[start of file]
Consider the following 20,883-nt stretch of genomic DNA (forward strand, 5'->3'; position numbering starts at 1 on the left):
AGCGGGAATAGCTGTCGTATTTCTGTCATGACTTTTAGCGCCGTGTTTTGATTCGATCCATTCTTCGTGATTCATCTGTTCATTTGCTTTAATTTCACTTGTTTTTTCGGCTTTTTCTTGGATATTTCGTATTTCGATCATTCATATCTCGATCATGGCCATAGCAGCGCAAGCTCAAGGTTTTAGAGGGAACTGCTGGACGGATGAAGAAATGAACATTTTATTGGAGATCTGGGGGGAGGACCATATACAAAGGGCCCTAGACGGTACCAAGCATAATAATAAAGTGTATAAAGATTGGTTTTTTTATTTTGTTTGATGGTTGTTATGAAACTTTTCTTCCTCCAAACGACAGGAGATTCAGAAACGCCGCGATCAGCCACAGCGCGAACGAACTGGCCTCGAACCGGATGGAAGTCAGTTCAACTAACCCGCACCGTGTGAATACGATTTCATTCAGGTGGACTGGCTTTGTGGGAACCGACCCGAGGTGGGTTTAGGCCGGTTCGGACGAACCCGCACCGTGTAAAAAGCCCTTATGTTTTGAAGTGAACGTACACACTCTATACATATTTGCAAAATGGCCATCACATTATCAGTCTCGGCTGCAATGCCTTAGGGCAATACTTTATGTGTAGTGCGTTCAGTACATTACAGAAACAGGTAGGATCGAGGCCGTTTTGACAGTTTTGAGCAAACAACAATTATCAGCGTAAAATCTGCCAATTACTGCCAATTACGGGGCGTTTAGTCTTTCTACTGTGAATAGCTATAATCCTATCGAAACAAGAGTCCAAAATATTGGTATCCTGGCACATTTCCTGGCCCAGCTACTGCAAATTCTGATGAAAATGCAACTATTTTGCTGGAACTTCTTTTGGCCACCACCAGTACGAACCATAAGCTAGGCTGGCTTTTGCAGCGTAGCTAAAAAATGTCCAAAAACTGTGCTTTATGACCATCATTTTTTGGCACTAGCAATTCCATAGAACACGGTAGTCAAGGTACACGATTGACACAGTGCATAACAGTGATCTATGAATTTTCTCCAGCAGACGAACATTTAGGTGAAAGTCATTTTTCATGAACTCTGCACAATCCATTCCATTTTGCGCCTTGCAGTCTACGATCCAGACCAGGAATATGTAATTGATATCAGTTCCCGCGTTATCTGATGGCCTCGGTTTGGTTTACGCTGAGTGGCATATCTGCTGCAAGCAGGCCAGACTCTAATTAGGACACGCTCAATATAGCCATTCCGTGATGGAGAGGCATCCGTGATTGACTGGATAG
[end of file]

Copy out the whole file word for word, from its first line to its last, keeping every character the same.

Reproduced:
Consider the following 20,883-nt stretch of genomic DNA (forward strand, 5'->3'; position numbering starts at 1 on the left):
AGCGGGAATAGCTGTCGTATTTCTGTCATGACTTTTAGCGCCGTGTTTTGATTCGATCCATTCTTCGTGATTCATCTGTTCATTTGCTTTAATTTCACTTGTTTTTTCGGCTTTTTCTTGGATATTTCGTATTTCGATCATTCATATCTCGATCATGGCCATAGCAGCGCAAGCTCAAGGTTTTAGAGGGAACTGCTGGACGGATGAAGAAATGAACATTTTATTGGAGATCTGGGGGGAGGACCATATACAAAGGGCCCTAGACGGTACCAAGCATAATAATAAAGTGTATAAAGATTGGTTTTTTTATTTTGTTTGATGGTTGTTATGAAACTTTTCTTCCTCCAAACGACAGGAGATTCAGAAACGCCGCGATCAGCCACAGCGCGAACGAACTGGCCTCGAACCGGATGGAAGTCAGTTCAACTAACCCGCACCGTGTGAATACGATTTCATTCAGGTGGACTGGCTTTGTGGGAACCGACCCGAGGTGGGTTTAGGCCGGTTCGGACGAACCCGCACCGTGTAAAAAGCCCTTATGTTTTGAAGTGAACGTACACACTCTATACATATTTGCAAAATGGCCATCACATTATCAGTCTCGGCTGCAATGCCTTAGGGCAATACTTTATGTGTAGTGCGTTCAGTACATTACAGAAACAGGTAGGATCGAGGCCGTTTTGACAGTTTTGAGCAAACAACAATTATCAGCGTAAAATCTGCCAATTACTGCCAATTACGGGGCGTTTAGTCTTTCTACTGTGAATAGCTATAATCCTATCGAAACAAGAGTCCAAAATATTGGTATCCTGGCACATTTCCTGGCCCAGCTACTGCAAATTCTGATGAAAATGCAACTATTTTGCTGGAACTTCTTTTGGCCACCACCAGTACGAACCATAAGCTAGGCTGGCTTTTGCAGCGTAGCTAAAAAATGTCCAAAAACTGTGCTTTATGACCATCATTTTTTGGCACTAGCAATTCCATAGAACACGGTAGTCAAGGTACACGATTGACACAGTGCATAACAGTGATCTATGAATTTTCTCCAGCAGACGAACATTTAGGTGAAAGTCATTTTTCATGAACTCTGCACAATCCATTCCATTTTGCGCCTTGCAGTCTACGATCCAGACCAGGAATATGTAATTGATATCAGTTCCCGCGTTATCTGATGGCCTCGGTTTGGTTTACGCTGAGTGGCATATCTGCTGCAAGCAGGCCAGACTCTAATTAGGACACGCTCAATATAGCCATTCCGTGATGGAGAGGCATCCGTGATTGACTGGATAG